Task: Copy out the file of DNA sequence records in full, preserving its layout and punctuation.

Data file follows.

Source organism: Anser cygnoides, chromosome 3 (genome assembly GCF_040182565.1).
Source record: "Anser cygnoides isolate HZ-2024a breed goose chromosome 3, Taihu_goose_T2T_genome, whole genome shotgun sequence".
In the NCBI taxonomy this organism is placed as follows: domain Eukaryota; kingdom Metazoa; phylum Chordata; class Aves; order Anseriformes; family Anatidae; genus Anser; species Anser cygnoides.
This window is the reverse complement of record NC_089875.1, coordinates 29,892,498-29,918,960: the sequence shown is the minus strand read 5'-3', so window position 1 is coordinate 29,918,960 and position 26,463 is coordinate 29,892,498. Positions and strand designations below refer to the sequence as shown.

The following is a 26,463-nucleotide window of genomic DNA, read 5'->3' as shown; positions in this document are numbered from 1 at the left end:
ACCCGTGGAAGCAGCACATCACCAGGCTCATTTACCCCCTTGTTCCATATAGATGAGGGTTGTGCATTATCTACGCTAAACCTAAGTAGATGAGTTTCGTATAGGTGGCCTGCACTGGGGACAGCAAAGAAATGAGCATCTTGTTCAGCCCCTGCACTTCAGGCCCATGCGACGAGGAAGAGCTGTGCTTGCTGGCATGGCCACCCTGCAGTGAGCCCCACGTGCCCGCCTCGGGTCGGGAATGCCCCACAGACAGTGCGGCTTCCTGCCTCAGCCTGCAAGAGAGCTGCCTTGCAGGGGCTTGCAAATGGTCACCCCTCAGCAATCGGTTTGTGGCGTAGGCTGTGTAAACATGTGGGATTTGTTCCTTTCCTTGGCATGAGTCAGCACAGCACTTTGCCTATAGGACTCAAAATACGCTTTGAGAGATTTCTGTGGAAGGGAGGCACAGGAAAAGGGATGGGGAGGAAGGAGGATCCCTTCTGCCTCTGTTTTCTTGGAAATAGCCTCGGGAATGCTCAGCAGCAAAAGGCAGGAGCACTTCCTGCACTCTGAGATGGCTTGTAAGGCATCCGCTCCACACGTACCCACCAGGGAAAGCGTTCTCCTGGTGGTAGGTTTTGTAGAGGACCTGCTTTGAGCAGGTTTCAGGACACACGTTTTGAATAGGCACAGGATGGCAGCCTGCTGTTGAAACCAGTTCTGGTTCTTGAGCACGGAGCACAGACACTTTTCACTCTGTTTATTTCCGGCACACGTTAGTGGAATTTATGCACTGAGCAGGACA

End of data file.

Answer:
Source organism: Anser cygnoides, chromosome 3 (genome assembly GCF_040182565.1).
Source record: "Anser cygnoides isolate HZ-2024a breed goose chromosome 3, Taihu_goose_T2T_genome, whole genome shotgun sequence".
In the NCBI taxonomy this organism is placed as follows: domain Eukaryota; kingdom Metazoa; phylum Chordata; class Aves; order Anseriformes; family Anatidae; genus Anser; species Anser cygnoides.
This window is the reverse complement of record NC_089875.1, coordinates 29,892,498-29,918,960: the sequence shown is the minus strand read 5'-3', so window position 1 is coordinate 29,918,960 and position 26,463 is coordinate 29,892,498. Positions and strand designations below refer to the sequence as shown.

The following is a 26,463-nucleotide window of genomic DNA, read 5'->3' as shown; positions in this document are numbered from 1 at the left end:
ACCCGTGGAAGCAGCACATCACCAGGCTCATTTACCCCCTTGTTCCATATAGATGAGGGTTGTGCATTATCTACGCTAAACCTAAGTAGATGAGTTTCGTATAGGTGGCCTGCACTGGGGACAGCAAAGAAATGAGCATCTTGTTCAGCCCCTGCACTTCAGGCCCATGCGACGAGGAAGAGCTGTGCTTGCTGGCATGGCCACCCTGCAGTGAGCCCCACGTGCCCGCCTCGGGTCGGGAATGCCCCACAGACAGTGCGGCTTCCTGCCTCAGCCTGCAAGAGAGCTGCCTTGCAGGGGCTTGCAAATGGTCACCCCTCAGCAATCGGTTTGTGGCGTAGGCTGTGTAAACATGTGGGATTTGTTCCTTTCCTTGGCATGAGTCAGCACAGCACTTTGCCTATAGGACTCAAAATACGCTTTGAGAGATTTCTGTGGAAGGGAGGCACAGGAAAAGGGATGGGGAGGAAGGAGGATCCCTTCTGCCTCTGTTTTCTTGGAAATAGCCTCGGGAATGCTCAGCAGCAAAAGGCAGGAGCACTTCCTGCACTCTGAGATGGCTTGTAAGGCATCCGCTCCACACGTACCCACCAGGGAAAGCGTTCTCCTGGTGGTAGGTTTTGTAGAGGACCTGCTTTGAGCAGGTTTCAGGACACACGTTTTGAATAGGCACAGGATGGCAGCCTGCTGTTGAAACCAGTTCTGGTTCTTGAGCACGGAGCACAGACACTTTTCACTCTGTTTATTTCCGGCACACGTTAGTGGAATTTATGCACTGAGCAGGACA